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Where are the paper plates?

Brad Littlejohn | Lessons from the supply chain disruption


Containers stack up in the Port of Long Beach in Long Beach, Calif. Associated Press/Photo by Jae C. Hong

Where are the paper plates?

Across the country, store clerks are nervously preparing for the Christmas shopping rush with already half-empty shelves. Parents are pre-ordering presents online weeks in advance without any assurance that those gifts will arrive in time. Restaurant menus are in constant flux as key ingredients run short; construction crews are postponing projects by months since their suppliers can’t tell them when materials might come in; car manufacturers have slashed production amidst a critical shortage of microchips. Even key drugs and critical medical gear are running short at hospitals and pharmacies around the nation. Why does the “land of plenty” seem for once not to have enough of pretty much anything?

The causes are not hard to determine. Thanks to the ever-expanding ripple effects of Covid-19, the U.S. economy has experienced simultaneous demand and supply shocks. As Americans spent more of their time at home for much of 2020, they spent less money on services and more on consumer goods. Thanks to lavish and poorly-targeted stimulus checks, most Americans, despite pandemic job losses, had plenty of money to spend—especially following the largest round of stimulus checks this spring.

At the same time we wanted more stuff, the world found itself less able to meet our demands. East Asia, the workshop of the world, was dealing with major spikes of the Delta variant this past spring and summer, leading to temporary shutdowns of many key factories. China repeatedly shut down some of the world’s largest container terminals to contain any outbreak of the virus. Adding insult to injury, a massive container ship spent twelve days in March blocking the busiest transportation route globally, the Suez Canal. In the vast, interconnected global trade system, each of these shocks rippled back and forth, creating new disruptions at every link of the chain. Labor shortages in U.S. ports and transportation industries have intensified the strain. At last count, a record 111 container ships were waiting offshore Long Beach, Calif., for a chance to unload their goods.

More than anything else, the current crisis is reminiscent of one not so long ago—the 2008 financial crisis. Then, we discovered for the first time how fragile and interconnected the global financial system was—a row of dominos ready to collapse. Now, the same contagion is playing out in the economy of physical goods. And the root cause is remarkably similar.

American companies can’t keep goods on their shelves because they no longer keep goods in their warehouses. Over the past 40 years, in search of greater and greater efficiency, most industries have embraced the model of “just-in-time” manufacturing: timing new orders from their suppliers just right so retailers can restock but without excess inventory tying up capital and dragging down profits. It resembles the reckless behavior of investment banks in the lead-up to 2008: keeping ever-slimmer capital reserves to boost rates of return. It all works great right up until it doesn’t.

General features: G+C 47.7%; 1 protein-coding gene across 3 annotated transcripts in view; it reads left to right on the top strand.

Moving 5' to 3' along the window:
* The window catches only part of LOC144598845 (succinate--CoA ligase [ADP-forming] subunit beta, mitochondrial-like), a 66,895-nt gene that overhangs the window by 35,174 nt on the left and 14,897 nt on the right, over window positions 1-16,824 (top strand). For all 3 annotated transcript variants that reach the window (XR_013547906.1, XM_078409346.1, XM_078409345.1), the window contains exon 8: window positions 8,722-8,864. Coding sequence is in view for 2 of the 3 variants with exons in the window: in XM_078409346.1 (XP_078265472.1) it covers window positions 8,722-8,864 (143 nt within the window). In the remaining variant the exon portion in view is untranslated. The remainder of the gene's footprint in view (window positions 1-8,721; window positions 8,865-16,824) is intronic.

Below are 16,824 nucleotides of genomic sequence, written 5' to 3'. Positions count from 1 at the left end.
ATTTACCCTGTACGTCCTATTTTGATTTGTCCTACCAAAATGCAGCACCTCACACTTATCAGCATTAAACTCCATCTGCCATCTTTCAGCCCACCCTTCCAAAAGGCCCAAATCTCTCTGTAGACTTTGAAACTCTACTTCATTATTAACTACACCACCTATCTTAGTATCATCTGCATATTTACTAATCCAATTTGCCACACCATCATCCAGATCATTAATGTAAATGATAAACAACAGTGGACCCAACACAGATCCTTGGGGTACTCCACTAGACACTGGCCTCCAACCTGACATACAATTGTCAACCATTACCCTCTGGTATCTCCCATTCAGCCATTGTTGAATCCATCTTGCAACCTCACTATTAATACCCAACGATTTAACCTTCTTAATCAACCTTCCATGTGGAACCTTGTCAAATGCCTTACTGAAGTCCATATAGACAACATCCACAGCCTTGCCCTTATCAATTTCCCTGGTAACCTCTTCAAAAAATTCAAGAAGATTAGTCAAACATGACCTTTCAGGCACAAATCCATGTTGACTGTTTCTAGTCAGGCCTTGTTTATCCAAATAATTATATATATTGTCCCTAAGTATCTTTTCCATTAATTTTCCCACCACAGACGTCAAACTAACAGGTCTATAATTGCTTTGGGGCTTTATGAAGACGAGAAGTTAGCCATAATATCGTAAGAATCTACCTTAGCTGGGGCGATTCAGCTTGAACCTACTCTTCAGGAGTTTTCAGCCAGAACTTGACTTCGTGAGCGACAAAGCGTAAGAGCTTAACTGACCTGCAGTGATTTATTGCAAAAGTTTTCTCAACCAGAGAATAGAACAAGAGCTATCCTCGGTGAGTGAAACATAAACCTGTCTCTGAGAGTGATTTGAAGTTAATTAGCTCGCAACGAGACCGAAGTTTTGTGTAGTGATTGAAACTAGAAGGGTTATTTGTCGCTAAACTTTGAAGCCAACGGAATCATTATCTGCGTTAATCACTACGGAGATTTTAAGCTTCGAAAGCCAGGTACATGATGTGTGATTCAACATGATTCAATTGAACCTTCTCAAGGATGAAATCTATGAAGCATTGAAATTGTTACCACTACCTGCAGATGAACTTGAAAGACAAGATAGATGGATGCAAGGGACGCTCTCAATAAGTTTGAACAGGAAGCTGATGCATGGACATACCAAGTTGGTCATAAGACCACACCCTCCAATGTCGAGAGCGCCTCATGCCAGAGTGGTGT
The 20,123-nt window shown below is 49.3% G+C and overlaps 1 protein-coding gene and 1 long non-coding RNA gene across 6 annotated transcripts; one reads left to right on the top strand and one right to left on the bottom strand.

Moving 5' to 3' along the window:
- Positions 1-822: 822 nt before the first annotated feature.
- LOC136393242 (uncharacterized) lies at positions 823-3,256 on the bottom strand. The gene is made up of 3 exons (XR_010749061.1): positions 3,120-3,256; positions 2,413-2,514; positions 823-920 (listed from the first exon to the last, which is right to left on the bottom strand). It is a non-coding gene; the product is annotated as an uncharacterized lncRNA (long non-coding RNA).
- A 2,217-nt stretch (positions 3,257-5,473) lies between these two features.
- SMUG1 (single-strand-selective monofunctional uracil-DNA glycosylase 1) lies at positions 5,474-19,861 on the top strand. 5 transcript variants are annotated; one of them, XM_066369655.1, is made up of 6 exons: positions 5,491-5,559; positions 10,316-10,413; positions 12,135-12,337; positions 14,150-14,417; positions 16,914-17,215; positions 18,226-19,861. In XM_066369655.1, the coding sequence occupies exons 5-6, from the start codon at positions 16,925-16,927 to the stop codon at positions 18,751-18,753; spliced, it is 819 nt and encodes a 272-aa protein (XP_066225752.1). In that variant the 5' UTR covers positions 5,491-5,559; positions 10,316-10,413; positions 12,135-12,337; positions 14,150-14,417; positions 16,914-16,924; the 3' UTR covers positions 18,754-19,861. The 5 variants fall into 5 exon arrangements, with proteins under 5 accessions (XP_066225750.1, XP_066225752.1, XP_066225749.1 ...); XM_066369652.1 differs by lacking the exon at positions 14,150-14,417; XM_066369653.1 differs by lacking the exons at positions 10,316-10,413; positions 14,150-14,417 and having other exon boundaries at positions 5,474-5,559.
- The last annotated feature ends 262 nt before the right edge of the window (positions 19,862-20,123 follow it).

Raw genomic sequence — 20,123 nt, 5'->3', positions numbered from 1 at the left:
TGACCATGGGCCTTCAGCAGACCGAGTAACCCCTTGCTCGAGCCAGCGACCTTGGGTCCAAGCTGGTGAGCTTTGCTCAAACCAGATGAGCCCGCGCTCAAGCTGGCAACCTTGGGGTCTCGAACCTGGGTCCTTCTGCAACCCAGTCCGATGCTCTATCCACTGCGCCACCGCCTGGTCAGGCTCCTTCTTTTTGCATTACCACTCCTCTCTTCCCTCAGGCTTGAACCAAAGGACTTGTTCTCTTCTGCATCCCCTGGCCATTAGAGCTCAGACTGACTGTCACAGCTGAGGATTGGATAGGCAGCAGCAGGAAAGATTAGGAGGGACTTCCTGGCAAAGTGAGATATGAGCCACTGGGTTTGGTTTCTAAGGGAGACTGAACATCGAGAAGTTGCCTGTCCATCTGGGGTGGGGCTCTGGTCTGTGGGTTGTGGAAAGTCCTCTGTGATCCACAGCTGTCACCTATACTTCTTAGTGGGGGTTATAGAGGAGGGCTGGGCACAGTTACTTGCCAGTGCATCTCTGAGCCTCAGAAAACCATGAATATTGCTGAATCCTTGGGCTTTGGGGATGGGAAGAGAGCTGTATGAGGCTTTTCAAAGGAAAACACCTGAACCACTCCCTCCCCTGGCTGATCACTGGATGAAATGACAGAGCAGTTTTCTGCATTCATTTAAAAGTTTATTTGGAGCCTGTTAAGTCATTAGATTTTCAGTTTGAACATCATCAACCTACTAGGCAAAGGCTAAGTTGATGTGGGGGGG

Of course, if most goods in American stores were made in American factories, we might be more able to ramp up production to address shortages. Instead, however, having for decades outsourced every kind of manufacturing to East Asia (by 2019, U.S. manufacturing imports were more than double exports) to boost profits, we find ourselves at the mercy of Chinese container ships and Los Angeles dockyards. Increasingly, we have designed our economy to resemble “the butterfly effect”—a man sneezes in Shanghai, and six weeks later, a Best Buy in Cleveland can’t stock laptops.

Some might argue that Covid-19 is a once-in-a-lifetime anomaly, and it won’t be long before our finely honed global trade machine is humming along smoothly again. Historically, though, it is the past three decades that have been the anomaly, and with rising tensions in the Taiwan Strait, we may never witness a return to seamless manufacture-on-demand international trade. Two thousand years ago, the Apostle James warned against the reckless illusion of economic control: “Come now, you who say, ‘Today or tomorrow we will go into such and such a town and spend a year there and trade and make a profit’—yet you do not know what tomorrow will bring” (James 4:13-14).

Faced with the rude wake-up call of the past year, it’s time for our business leaders and policymakers to realize that short-term profits aren’t everything; the higher costs of inventory and domestic production may prove a small price to pay for a bit more stability, security, and self-sufficiency.


Brad Littlejohn

Brad Littlejohn (Ph.D., University of Edinburgh) is the founder and president of the Davenant Institute. He also works as a fellow at the Ethics and Public Policy Center and has taught for several institutions, including Moody Bible Institute–Spokane, Bethlehem College and Seminary, and Patrick Henry College. He is recognized as a leading scholar of the English theologian Richard Hooker and has published and lectured extensively in the fields of Reformation history, Christian ethics, and political theology. He lives in Landrum, S.C., with his wife, Rachel, and four children.

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